Let’s pray for the Holy Spirit to pour out His power on and through us for gospel living and success. Let’s ask Him to:

  • Revive our hearts
  • Revive our families
  • Revive our churches
  • Save many in our neighborhoods, town, cities and countries through us

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Do you get defensive when criticized?

Shout emoticon

I do! And I am trying not to! An article I read made me put down this reflection while on Sabbatical:

Sabbatical reflection 8: It is easy for us as Christians to get defensive when people criticize us but we must all learn to remember that we are worse than our critics know (we tend to have amnesia about our sinfulness when dealing with critics) and yet still loved by God because we are in Christ.

We are worse than our critics know. If we had a DVD that we could eject from our heads and on that DVD was everything we had looked at as the visuals, everything we had said and thought as the sound track, our real motives supplied by God as the subtitles… how many of our critics and even friends would know that about us? I rest my case. It is also worth reflecting on Paul’s honesty in Romans 7: 15 – 20 and John’s reminder in 1 John 1: 8.

And guess what? God sees all on that DVD and yet in Christ still loves us deeply! Paul’s solution to his sinful condition is the loving grace of God in Christ! Romans 7: 24 – 8: 4. And John’s solution to the fact that we are sinful is the same. 1 John 1: 9 – 2: 2.

So bring on the critics they will only criticize about surface stuff and none of that will change how much God loves us in Christ!

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Dealing with Anonymous Critics

Ministry Matters™ | Articles | Dealing with Anonymous Critics.

A very helpful (as usual) article by Ron Edmonson on something that many of us have to deal with.

Anonymous with Guy Fawkes masks at Scientology...


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Youth and Gossip

Ministry Matters™ | Articles | Youth and Gossip.

There is a fine line between talking about someone and the sin of gossip. This helpful article helps us to understand when we are crossing that line. And while gossip is clearly not just a youth problem this article was written from that angle.

Gossip t




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Do our lives trample on grace?

Old Bible

Is it just me or is the common Christian strategy for living life now: “Be as much like the world to show the world that Christianity is not about rules and regulations but a relationship with God”? Which in my observation ends up being, “I can do whatever I want as long as I say I am a Christian, kind of stand up for Christian things and marvel at the wonder of grace.”

And while I wholeheartedly agree that true Christianity is not about rules and regulations, is it not true that all healthy relationships have boundaries? And if that is so I fear that many who call themselves Christians live like there are no boundaries in their relationships as Christians with God and others.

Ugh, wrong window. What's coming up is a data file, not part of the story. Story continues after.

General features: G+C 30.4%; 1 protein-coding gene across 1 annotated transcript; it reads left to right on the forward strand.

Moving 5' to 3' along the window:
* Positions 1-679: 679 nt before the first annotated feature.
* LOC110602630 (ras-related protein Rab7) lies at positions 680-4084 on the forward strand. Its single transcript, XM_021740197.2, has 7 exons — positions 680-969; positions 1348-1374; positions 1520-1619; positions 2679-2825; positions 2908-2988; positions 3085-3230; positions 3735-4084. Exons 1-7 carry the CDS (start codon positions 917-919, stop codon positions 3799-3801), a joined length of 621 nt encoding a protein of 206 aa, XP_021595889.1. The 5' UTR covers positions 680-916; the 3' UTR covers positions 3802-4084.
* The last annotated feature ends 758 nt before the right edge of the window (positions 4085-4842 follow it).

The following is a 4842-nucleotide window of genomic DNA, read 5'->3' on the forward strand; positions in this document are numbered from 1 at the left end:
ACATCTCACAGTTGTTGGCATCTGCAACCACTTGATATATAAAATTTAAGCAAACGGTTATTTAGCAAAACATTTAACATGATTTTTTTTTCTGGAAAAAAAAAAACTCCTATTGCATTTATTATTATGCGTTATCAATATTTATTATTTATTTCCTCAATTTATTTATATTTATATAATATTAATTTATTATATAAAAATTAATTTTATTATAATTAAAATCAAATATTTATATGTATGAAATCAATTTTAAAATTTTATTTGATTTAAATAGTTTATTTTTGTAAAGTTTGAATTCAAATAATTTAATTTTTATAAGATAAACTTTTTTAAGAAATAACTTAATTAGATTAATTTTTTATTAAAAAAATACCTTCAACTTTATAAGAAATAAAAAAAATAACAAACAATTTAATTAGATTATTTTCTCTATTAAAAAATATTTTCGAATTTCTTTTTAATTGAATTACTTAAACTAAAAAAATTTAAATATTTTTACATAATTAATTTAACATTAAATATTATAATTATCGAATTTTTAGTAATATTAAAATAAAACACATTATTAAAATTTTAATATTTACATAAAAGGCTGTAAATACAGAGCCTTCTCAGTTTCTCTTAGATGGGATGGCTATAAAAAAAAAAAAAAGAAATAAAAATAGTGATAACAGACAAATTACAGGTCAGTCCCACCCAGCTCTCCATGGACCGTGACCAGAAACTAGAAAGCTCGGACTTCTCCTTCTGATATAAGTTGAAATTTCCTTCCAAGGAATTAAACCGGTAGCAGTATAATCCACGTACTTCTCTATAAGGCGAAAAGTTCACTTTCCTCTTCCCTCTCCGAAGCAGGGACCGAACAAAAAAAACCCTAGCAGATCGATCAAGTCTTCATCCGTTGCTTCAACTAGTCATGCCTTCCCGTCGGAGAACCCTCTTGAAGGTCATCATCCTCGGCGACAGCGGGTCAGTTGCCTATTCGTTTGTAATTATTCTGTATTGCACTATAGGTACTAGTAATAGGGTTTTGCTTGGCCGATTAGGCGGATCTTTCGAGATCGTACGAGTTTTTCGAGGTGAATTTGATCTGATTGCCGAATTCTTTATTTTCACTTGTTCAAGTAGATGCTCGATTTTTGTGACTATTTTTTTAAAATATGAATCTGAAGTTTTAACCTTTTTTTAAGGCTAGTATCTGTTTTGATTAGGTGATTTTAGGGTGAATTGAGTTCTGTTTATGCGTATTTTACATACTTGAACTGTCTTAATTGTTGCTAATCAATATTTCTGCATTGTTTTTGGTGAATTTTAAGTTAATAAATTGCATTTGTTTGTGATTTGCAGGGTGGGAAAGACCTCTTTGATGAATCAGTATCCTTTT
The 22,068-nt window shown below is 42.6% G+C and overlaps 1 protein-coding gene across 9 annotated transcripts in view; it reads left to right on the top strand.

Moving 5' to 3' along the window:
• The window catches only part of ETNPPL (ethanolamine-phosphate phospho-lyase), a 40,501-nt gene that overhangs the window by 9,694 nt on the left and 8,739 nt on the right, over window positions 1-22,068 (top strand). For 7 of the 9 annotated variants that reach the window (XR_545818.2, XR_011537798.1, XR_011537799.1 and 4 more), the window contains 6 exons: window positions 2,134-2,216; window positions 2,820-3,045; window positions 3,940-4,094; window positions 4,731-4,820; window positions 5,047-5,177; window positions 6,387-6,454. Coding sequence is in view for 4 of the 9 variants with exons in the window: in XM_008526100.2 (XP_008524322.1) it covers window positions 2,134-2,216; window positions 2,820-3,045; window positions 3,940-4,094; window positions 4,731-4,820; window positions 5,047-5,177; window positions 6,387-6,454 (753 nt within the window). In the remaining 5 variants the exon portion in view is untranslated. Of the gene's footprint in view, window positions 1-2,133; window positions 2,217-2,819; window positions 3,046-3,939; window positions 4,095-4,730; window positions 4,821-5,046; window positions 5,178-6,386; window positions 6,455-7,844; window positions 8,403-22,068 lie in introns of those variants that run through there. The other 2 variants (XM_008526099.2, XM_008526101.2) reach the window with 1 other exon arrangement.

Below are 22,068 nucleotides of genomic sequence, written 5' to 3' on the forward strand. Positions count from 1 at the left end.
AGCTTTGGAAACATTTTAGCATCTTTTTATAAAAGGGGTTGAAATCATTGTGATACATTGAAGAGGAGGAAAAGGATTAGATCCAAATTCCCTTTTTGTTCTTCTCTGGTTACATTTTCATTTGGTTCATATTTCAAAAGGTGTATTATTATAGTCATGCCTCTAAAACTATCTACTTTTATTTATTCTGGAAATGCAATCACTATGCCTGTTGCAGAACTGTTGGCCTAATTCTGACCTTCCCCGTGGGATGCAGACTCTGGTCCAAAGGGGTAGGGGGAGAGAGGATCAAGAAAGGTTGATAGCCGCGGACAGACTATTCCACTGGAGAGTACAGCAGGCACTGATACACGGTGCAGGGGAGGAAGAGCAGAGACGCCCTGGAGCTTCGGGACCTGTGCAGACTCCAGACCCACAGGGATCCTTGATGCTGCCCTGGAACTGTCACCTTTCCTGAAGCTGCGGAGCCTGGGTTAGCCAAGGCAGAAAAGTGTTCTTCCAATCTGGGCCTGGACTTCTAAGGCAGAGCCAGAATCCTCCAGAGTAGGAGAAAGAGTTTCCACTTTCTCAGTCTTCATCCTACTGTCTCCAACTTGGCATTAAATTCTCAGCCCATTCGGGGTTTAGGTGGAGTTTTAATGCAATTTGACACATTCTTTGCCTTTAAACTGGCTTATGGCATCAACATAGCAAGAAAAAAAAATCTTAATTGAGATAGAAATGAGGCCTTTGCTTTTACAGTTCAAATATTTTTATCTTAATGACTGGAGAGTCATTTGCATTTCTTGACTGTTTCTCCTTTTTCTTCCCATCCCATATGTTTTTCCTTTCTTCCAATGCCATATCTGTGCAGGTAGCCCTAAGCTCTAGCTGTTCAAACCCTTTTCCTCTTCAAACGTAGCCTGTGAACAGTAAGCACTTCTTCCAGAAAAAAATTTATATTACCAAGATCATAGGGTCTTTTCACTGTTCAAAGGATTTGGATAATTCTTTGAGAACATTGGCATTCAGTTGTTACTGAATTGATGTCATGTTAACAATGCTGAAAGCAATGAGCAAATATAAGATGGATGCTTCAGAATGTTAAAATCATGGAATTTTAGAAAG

Paul when talking at the end of Romans 5 about how the law made sin “increase” but as sin increased so grace increased then goes on to say in Romans 6: 1 – 4, “What shall we say, then? Shall we go on sinning so that grace may increase? By no means! We died to sin; how can we live in it any longer? Or don’t you know that all of us who were baptized into Christ Jesus were baptized into his death? We were therefore buried with him through baptism into death in order that, just as Christ was raised from the dead through the glory of the Father, we too may live a new life.”

If we are saved by grace our relationship with God and people will be characterized by the boundaries of “new life” grace living found in the Bible and made possible by the power of the Holy Spirit. Which amongst other things will mean that we will be concerned to live:

  • Differently from the world in a way that will make us look a bit out – 1 Peter 2: 11 – 12
  • A holy life – 1 Peter 1: 13 – 16
  • Loving other Christians deeply from the heart – 1 Peter 1: 22
  • As law-abiding citizens – 1 Peter 2: 13 – 17
  • As good employees even if your employers are not that great – 1 Peter 2: 18 – 19
  • As godly husbands and wives – 1 Peter 3: 1 – 7
  • Not holding grudges or “getting back” at people – 1 Peter 3: 9 – 12
  • Ready to tell as many people the gospel as possible – 1 Peter 3: 15
  • With love but at an appropriate distance from sinful stuff that those who are not yet Christians plunge themselves into – 1 Peter 4: 1 – 6
  • Hospitably without grumbling – 1 Peter 4: 9
  • Serving in and through the Church – 1 Peter 4: 10 – 11
  • Willing to suffer for Christ because you are living the above – 1 Peter 4: 12 – 14
  • Humbly not arrogantly especially to people older than you – 1 Peter 5: 5 – 6
  • Without anxiety about all this – 1 Peter 5: 7
  • Self-controlled and firm in the faith – 1 Peter 5: 8 – 9

I suspect we all need to rethink our “Christian” ways of living, understanding that the way we show the world grace is not to trampling on it by living self-centered, world-like lives but by living within the Biblical boundaries of the freedom we have in Christ!

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Who gets to R.I.P?


A rest in peace sign.

Over the last few weeks there have been a number of tragic deaths.